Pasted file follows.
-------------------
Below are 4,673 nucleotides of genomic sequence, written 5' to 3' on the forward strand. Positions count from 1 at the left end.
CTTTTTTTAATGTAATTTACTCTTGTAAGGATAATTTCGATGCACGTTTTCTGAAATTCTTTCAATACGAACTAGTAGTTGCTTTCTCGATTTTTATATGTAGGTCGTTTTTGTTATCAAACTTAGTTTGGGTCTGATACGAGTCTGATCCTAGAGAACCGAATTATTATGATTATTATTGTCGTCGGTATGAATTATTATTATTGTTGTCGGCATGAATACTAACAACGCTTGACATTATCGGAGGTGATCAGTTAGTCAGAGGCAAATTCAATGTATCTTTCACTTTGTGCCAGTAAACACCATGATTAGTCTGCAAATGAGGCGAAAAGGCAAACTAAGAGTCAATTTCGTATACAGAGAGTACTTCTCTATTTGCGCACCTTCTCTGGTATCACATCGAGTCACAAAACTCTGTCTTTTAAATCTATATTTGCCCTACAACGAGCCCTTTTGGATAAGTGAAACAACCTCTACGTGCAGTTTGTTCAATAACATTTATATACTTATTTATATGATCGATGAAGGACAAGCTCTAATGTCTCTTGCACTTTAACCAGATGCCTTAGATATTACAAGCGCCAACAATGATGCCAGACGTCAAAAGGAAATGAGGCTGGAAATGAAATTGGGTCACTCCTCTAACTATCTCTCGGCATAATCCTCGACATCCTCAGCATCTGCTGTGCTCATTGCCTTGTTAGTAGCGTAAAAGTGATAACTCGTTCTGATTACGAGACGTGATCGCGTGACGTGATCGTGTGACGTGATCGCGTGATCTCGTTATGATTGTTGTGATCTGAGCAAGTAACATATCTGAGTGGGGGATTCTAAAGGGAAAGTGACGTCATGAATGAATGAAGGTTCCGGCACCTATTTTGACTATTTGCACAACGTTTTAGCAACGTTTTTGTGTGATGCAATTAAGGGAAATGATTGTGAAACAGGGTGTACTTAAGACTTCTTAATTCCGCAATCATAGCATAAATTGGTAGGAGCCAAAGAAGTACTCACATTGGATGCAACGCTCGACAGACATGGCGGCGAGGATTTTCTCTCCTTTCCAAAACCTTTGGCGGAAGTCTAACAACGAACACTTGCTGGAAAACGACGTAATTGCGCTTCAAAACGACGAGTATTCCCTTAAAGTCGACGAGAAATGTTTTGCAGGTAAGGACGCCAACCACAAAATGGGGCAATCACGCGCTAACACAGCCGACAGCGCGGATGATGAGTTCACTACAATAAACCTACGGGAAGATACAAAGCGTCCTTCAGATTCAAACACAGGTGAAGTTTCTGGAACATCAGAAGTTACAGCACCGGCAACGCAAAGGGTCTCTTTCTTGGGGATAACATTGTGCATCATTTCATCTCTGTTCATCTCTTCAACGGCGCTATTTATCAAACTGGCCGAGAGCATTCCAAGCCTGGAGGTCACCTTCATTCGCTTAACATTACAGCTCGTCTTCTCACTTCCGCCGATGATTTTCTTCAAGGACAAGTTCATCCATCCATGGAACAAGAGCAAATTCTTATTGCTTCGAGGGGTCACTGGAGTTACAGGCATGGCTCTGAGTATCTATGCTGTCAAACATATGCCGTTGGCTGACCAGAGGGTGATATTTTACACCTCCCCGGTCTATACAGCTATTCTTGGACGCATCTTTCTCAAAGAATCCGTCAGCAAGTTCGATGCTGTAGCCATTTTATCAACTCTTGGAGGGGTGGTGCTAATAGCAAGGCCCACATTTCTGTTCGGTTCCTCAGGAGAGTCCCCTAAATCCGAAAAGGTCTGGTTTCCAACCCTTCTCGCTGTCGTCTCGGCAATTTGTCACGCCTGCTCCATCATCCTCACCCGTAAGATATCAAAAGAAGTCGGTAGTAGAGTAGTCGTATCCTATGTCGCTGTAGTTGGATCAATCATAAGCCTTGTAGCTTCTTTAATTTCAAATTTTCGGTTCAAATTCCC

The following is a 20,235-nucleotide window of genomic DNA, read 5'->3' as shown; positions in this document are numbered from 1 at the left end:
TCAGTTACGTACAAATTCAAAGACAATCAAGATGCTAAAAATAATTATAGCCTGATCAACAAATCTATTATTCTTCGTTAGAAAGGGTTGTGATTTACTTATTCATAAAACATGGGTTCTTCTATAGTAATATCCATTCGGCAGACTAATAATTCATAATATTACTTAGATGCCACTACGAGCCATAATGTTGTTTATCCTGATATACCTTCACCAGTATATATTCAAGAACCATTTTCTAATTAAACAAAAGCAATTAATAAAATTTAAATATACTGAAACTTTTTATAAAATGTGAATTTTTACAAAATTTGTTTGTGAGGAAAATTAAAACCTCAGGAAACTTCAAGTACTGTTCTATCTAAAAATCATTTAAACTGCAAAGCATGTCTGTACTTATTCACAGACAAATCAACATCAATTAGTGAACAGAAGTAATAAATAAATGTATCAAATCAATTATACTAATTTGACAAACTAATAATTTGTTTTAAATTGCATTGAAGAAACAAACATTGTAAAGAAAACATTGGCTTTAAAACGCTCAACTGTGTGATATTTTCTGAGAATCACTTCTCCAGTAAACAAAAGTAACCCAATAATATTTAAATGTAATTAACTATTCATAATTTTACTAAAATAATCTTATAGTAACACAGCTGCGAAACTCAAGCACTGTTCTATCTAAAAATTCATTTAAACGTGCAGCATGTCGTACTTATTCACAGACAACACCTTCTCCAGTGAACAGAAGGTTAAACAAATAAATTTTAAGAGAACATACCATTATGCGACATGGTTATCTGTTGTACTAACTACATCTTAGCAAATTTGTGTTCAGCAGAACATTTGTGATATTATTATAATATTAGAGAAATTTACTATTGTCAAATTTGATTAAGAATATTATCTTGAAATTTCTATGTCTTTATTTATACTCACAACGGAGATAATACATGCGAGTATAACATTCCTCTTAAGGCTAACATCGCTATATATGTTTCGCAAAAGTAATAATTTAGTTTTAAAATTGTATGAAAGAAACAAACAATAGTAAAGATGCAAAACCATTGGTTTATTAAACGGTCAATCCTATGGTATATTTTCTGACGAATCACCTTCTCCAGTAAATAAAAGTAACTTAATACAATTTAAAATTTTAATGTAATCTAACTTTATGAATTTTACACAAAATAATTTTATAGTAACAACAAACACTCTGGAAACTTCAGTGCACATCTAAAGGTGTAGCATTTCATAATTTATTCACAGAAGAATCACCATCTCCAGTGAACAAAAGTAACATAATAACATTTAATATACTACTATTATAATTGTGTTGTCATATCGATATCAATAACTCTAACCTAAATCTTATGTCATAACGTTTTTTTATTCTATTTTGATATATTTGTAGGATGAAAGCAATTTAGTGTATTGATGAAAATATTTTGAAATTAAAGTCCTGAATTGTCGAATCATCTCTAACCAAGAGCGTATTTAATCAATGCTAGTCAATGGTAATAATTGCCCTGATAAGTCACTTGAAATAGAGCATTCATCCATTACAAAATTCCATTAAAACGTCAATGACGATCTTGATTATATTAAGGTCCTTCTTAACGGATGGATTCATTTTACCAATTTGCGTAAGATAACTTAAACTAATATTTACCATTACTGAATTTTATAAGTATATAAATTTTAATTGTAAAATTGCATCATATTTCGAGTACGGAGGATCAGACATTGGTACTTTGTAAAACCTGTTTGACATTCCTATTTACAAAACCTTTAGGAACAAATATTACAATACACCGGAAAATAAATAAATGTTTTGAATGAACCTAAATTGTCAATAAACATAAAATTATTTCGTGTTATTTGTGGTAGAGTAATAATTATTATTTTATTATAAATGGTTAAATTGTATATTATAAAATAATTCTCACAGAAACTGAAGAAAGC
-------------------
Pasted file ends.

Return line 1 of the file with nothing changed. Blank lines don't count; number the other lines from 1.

Below are 4,673 nucleotides of genomic sequence, written 5' to 3' on the forward strand. Positions count from 1 at the left end.